The standard, i.e. discrete and time-free PNs have been initially used for structural analysis, see, e.g. [7], [8], [9], [10], [11]. Moreover, PNs offer a unifying framework, which empowers the quantitative (i.e. stochastic, continuous, hybrid) interpretations of a qualitative model [12], [13]. Coloured PNs, combine PNs with a programming language to obtain a scalable modelling language for concurrent systems. The combination of PNs with a programming language provides the primitives for encoding data manipulation and creating compact and parameterizable models [14]. Therefore, coloured PNs offer a convenient framework to model complex multi-scale [15], multi-level and multi-dimensional aspects of a biomolecular system, see also [16] for a recent review.

For our purposes, we decided to use the compatible tools:

• Snoopy – a tool for modelling and animation/simulation of hierarchical uncoloured/coloured qualitative, stochastic, continuous and hybrid PNs [17], [18], [19];

• Charlie – an analysis tool of standard PN properties [20];

• Marcie – a symbolic reachability analysis tool, including CTL and CSL and model checking [21].

which support all aspects of PNs as described above and more.

Modelling concepts need to be designed in a way to provide a clear and precise outline of the modelled molecular mechanisms and to adapt the model content according to the analysis focus flexibly. These two claims involve the reuse and recombination of models or parts thereof. Here, the fundamental concept of modularisation that has been widely used in engineering to reduce the complexity of problems by decomposing a system into functional parts with defined interfaces comes into focus. BioModelKit (short, BMK) seizes on the idea of modularisation in the context of modelling; we summarize related work in Section 2.

BMK is a web-based platform (www.biomodelkit.org) that relies on an a priori molecule-centred modularisation concept, where sub-models (modules) are designed consistently with matching interface networks to allow for the automatic composition of complex and coherent models, see Section 3. Molecule-centred means that a module describes the function and interaction of one particular component. Section 3.1 provides all necessary terminology of the used modularisation concept. BMK makes use of different module types to integrate molecular mechanisms and correlations on the main omic level (metabolome, proteome, transcriptome, genome), i.e. we distinguish mechanistic modules (protein, protein degradation, mRNA, and gene modules) and causal modules (causal influence and allelic influence modules), see Figure 2 – Box 1 and Section 3.2 for details. A module is given as a PN, which relates the molecular structure of the component and different conformational states thereof (places) to molecular events (transitions) interfering with the molecular function, see Section 3.3.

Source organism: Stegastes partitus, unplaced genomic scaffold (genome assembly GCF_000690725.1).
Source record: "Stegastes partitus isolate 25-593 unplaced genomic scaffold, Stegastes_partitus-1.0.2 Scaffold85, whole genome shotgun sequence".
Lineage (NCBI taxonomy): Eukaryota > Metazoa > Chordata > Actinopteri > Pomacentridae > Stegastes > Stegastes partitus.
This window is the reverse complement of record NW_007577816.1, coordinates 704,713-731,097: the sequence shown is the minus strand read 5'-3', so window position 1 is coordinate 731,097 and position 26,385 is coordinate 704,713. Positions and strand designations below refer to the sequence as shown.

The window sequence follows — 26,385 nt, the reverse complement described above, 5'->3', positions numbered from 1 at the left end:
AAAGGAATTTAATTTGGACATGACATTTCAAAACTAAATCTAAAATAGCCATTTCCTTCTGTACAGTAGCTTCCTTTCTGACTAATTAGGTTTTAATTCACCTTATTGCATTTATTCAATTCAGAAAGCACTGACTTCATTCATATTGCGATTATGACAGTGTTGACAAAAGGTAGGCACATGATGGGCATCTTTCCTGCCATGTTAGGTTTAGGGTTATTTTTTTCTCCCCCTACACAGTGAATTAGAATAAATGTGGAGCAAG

The module coupling is not restricted to a particular omic or abstraction level allowing to aggregate molecular mechanisms and correlations on various levels in a composed model consistently. Modules can be recombined arbitrarily to compose alternative models with competing module versions or reused in the context of a different biological system. The arbitrary recombination of modules enables the user to decide also about which omic levels to include in a composed model. Section 4 describes the details of the model composition based on an ad hoc chosen set of modules.

Figure 2:

Overview of the BioModelKit framework.